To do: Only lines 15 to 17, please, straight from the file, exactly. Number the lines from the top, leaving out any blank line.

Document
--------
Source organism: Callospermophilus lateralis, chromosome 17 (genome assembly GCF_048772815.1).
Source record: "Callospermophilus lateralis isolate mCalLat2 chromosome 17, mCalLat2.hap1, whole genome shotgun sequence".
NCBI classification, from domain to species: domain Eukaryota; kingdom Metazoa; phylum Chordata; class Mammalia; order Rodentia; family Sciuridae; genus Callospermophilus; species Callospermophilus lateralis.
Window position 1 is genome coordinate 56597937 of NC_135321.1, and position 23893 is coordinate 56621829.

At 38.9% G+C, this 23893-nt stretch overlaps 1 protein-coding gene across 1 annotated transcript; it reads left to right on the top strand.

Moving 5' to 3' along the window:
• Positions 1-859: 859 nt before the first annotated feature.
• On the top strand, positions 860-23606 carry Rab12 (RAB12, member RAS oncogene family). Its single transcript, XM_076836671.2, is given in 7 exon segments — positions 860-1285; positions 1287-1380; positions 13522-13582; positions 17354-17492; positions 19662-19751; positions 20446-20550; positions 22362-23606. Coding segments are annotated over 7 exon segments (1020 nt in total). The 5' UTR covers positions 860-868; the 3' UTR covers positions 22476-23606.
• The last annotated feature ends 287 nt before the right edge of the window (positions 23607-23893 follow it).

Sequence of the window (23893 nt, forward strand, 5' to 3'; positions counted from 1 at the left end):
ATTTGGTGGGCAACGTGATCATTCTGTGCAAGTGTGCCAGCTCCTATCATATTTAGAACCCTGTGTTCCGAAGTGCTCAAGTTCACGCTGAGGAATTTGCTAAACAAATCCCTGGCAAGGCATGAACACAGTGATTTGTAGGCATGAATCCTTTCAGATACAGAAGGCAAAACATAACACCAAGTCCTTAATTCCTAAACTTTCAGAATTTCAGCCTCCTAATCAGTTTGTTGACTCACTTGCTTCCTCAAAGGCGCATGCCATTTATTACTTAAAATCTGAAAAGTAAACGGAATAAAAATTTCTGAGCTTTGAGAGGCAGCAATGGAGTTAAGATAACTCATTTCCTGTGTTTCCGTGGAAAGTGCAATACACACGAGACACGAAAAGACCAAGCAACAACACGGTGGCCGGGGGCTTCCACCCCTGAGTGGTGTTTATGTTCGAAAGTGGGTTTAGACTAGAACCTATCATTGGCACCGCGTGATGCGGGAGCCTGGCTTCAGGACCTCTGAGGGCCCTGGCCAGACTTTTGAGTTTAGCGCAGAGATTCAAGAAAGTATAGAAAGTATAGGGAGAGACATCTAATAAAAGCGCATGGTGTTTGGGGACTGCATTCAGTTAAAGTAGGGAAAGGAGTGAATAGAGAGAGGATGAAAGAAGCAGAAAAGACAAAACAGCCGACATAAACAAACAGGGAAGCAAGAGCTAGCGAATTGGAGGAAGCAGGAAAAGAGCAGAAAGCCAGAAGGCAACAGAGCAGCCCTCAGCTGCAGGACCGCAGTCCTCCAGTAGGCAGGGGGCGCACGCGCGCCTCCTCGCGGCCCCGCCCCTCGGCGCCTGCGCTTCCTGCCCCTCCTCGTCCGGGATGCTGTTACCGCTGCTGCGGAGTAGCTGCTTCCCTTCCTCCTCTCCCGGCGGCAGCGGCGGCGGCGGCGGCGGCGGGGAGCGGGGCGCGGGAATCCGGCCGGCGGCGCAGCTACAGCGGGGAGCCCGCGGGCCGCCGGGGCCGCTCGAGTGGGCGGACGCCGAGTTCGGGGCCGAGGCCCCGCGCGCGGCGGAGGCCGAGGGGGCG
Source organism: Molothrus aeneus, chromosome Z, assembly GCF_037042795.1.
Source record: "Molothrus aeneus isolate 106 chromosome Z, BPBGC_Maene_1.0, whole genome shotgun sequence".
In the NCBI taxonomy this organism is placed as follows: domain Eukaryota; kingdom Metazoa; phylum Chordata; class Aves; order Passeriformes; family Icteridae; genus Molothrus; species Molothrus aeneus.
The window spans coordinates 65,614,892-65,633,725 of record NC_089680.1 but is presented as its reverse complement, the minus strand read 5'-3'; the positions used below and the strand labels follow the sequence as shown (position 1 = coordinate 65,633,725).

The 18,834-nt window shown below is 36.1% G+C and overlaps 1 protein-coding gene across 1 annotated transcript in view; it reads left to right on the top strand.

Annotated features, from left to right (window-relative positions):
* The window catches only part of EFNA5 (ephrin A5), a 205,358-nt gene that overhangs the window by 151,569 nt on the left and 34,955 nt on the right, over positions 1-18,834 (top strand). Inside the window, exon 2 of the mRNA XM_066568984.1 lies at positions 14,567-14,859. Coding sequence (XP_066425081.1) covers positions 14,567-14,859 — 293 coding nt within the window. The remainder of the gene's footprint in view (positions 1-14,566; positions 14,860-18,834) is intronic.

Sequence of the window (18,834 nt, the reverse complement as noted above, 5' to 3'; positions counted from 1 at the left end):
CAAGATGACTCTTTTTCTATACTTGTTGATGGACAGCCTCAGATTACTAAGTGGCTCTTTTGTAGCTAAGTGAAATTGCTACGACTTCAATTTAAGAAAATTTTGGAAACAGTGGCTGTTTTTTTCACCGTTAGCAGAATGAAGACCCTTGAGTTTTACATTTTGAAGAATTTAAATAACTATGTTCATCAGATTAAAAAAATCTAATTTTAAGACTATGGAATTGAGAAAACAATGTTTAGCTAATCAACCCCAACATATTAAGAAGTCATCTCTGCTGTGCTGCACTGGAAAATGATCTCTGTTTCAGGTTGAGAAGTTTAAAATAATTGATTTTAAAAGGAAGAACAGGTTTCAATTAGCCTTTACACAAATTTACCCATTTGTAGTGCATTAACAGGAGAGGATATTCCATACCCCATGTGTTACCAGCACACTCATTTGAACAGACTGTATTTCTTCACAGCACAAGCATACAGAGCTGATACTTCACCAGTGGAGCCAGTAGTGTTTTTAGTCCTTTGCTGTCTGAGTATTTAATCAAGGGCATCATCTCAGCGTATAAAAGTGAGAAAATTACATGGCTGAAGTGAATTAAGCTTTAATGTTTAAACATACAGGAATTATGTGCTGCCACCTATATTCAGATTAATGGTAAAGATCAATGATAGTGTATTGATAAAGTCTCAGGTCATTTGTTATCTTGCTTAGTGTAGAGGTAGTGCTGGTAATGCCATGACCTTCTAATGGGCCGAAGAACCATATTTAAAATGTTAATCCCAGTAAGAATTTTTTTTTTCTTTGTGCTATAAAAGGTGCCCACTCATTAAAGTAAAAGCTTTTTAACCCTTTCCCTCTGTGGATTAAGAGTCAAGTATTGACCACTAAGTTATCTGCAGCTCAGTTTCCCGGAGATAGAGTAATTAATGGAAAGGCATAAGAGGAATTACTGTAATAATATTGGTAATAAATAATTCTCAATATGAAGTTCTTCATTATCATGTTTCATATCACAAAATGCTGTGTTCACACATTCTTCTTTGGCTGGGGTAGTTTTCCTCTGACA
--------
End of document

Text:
The window spans coordinates 65,614,892-65,633,725 of record NC_089680.1 but is presented as its reverse complement, the minus strand read 5'-3'; the positions used below and the strand labels follow the sequence as shown (position 1 = coordinate 65,633,725).

The 18,834-nt window shown below is 36.1% G+C and overlaps 1 protein-coding gene across 1 annotated transcript in view; it reads left to right on the top strand.

Annotated features, from left to right (window-relative positions):